This week, the fate of the CPA Building could be determined. Last week, a demo permit was issued for the building, which has been vacant for over a decade. It’s not located in a historic district, so it hadn’t gone through a long process to save it. Our photographers Michelle and Chris Gerard took photos of the building last week to capture what the current site looks like now.
First, we should understand why a demo permit was issued. In a statement about the property from the city, Melvin Butch Hollowell, Corporation Counsel for the City of Detroit says,
"The property located at 2411 14th Street, at the corner of Michigan Avenue, known as the CPA Building, has been open, vacant, and in a blighted and dangerous condition for over two decades. On July 14, 2014 the City Council ordered this blighted property to be placed on the Building Safety Engineering and Environmental Department's dangerous buildings list for demolition. BSEED's most recent inspection of the property, last September, showed that the property remained in a dangerous condition with masonry on the southwest front of the building falling on the sidewalk from the upper floors; the boarding on the first floor has deteriorated and remains open to trespass; and the open fencing is a public safety concern.
Immediately following City Council's resolution, the Law Department filed suit against the property owner, BFD Corktown LLC, a Delaware corporation, under the state's nuisance abatement law, obtaining a court order on November 3, requiring the owner to either remediate or demolish the property at its expense."
New York-based Sequoia Property Partners bought the CPA building in 2014, and since then, we haven’t seen much of them or any plans for the building or property. In 2015, it looked like the owner at least wanted to save it. But we haven’t heard or seen anything since. We do know that since the announcement last week, preservationists and neighbors have spoken up about saving it. Crain’s is reporting that there’s interest from other investors to redevelop it.
Since the initial report last week, the Planning & Economic Development Committee voted to approve an interim historic district for the CPA Building after a meeting drew many community members who spoke up about the planned demo. On Friday, a Stop Work notice was placed on the property. On Tuesday, November 22, the City Council will vote on whether to give it an Interim Historic designation. Preservationists are telling supporters to contact their city council members before the meeting.
We asked some residents and historians to weigh in on why it’s important to save these structures.
Dan Austin author and historian from HistoricDetroit.org says,
"Any preservationist and lover of Detroit history should be outraged that the New York owners of the CPA Building want to tear it down. Look, not every building in Detroit can be saved, but this one is a slam-dunk rehab that is in fine shape and in a prime spot for redevelopment. If the current owners of this building can’t be bothered to rehab it, then they should sell it to someone who will. Tearing it down would be foolish and unnecessary. Detroit has lost too many of its historic structures to shortsightedness and thoughtlessness. The people of Detroit, and certainly the neighbors of the CPA, should be the ones who say whether it should stay or go, not out-of-towners without any vested interest in the future of our city or the neighborhood."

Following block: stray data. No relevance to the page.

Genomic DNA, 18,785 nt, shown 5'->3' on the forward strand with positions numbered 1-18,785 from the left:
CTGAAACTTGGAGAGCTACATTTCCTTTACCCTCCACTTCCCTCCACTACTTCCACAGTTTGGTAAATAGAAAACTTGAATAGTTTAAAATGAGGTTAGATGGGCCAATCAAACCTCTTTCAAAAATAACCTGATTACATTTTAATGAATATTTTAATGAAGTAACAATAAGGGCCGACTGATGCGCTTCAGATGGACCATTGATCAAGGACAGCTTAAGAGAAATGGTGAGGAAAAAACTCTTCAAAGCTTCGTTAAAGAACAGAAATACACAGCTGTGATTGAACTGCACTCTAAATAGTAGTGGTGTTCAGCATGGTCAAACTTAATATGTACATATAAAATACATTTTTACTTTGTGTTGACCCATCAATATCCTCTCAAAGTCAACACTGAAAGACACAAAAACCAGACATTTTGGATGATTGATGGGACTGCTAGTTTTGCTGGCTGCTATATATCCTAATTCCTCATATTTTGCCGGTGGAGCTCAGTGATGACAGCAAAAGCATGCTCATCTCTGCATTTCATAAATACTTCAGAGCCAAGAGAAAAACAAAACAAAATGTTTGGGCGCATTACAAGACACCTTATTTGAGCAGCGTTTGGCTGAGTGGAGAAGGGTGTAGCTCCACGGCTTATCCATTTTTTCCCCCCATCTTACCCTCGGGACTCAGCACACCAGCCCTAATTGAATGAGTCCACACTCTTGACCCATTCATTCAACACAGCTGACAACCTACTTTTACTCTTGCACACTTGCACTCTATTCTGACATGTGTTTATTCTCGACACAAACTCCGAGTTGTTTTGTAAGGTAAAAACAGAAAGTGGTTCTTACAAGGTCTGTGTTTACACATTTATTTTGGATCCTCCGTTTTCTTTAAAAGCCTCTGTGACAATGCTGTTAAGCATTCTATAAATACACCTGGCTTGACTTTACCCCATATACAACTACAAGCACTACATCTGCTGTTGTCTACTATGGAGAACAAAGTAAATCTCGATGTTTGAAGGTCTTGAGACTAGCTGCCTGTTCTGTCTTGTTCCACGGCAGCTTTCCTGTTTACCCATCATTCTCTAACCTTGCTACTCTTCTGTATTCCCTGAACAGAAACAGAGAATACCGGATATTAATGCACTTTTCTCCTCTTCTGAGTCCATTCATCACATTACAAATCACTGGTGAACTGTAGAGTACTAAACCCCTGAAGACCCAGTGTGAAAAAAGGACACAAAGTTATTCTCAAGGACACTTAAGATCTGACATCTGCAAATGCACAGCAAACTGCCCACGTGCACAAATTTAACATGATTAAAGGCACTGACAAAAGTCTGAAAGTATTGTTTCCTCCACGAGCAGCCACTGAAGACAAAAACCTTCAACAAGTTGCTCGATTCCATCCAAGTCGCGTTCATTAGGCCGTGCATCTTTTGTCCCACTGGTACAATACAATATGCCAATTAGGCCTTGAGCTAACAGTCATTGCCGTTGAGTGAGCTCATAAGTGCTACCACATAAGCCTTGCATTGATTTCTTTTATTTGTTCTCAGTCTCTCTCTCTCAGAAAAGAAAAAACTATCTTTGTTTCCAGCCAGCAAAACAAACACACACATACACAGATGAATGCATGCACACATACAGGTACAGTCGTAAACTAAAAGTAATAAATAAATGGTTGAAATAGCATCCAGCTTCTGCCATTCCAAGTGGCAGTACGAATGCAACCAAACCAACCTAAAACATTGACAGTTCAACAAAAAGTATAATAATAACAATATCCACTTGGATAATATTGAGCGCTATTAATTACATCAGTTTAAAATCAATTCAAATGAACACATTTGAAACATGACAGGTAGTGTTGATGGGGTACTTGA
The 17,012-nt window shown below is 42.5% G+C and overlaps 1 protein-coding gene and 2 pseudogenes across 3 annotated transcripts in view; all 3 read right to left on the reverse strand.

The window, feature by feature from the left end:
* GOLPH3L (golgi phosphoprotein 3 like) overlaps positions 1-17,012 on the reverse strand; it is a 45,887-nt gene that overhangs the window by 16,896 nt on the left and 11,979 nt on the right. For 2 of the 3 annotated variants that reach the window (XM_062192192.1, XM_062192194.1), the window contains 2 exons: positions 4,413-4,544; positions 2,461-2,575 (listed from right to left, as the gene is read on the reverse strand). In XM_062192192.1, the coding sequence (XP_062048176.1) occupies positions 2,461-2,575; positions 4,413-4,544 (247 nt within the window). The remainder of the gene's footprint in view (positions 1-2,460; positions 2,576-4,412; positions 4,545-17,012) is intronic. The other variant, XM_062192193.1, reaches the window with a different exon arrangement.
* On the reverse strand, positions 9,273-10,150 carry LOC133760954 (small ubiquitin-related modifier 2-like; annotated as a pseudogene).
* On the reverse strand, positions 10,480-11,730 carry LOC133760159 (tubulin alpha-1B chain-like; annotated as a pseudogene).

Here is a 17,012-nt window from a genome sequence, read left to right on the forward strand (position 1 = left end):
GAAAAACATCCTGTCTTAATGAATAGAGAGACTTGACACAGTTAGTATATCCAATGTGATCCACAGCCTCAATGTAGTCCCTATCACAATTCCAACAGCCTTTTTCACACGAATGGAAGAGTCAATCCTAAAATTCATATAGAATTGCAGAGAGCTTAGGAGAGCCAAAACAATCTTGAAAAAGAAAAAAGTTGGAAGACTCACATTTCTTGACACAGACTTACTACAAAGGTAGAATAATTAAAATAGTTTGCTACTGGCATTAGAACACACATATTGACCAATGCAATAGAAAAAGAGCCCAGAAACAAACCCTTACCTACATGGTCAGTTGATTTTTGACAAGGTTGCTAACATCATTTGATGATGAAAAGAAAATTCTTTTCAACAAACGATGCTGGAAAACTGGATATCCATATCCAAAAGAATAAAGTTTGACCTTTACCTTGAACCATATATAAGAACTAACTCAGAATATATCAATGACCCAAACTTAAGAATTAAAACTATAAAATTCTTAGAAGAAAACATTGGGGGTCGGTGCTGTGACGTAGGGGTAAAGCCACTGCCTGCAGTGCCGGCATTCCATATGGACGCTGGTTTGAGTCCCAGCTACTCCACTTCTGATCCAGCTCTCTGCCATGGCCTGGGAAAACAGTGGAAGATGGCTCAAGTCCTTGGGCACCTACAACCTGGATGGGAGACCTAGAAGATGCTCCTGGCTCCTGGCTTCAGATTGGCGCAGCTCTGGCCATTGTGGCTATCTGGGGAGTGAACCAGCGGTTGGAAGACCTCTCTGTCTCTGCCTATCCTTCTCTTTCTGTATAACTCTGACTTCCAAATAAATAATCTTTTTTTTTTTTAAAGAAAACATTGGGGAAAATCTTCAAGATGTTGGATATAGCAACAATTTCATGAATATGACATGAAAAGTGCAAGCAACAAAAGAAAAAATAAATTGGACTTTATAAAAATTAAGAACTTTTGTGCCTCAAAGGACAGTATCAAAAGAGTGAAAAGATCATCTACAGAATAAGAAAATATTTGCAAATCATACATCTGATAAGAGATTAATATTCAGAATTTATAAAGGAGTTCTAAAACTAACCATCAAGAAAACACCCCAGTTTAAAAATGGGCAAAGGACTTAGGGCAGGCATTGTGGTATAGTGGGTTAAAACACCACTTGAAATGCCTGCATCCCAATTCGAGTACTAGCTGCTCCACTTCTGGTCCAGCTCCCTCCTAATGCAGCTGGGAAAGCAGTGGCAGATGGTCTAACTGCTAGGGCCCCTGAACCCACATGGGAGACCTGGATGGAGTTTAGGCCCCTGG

Chad Rochkind, Executive Director of Corktown Economic Development Corporation, says,
"Historic structures are vital to the stabilization and economic development of Corktown. Maintaining the street wall as required by the Main Street overlay zoning of the commercial corridor has been crucial to Corktown's small business resurgence, particularly on the north side of Michigan Avenue. We urge the city council to grant interim historic designation status to the CPA Building so that we can preserve our neighborhood fabric and ensure a prosperous future for all. As Jane Jacobs said, "new ideas must use old buildings."
Daisuke Hughes, who owns nearby Astro Coffee, says,
"Historic restoration has been the main catalyst in the transformation of Corktown over the past 10 years. Dozens of structures have been saved and filled with businesses. When we think of any success story of a small business in the neighborhood, a historic renovation is always at the beginning of their story. It's Detroit’s oldest neighborhood and that identity is the DNA of the economic turnaround we are witnessing. To say these old buildings are the backbone of our Renaissance would be an understatement. Our history not only matters, it inspires us to create new spaces for future generations."
The demo itself hasn’t been as quick or easy as some might have feared, although it’s certainly not safe yet. Hollowell continues,
"To pursue demolition, under the City's Zoning Ordinance, the owner would need to first submit any plans for demolition to the City's Planning Department for review since the building is located in a Traditional Main Street Overlay Area. Further, under the City Code, because the property is adjacent to an existing historic district, the property owner must demonstrate to BSEED and the Historic District Commission, what impact the proposed demolition would have on the historic district. Because these requirements have not yet been met, BSEED has rescinded the demolition permits previously issued to the owner."
This whole discussion has us wondering which other structures might be in danger around the city. Feel free to weigh in below.
- All CPA Building coverage [Curbed Detroit]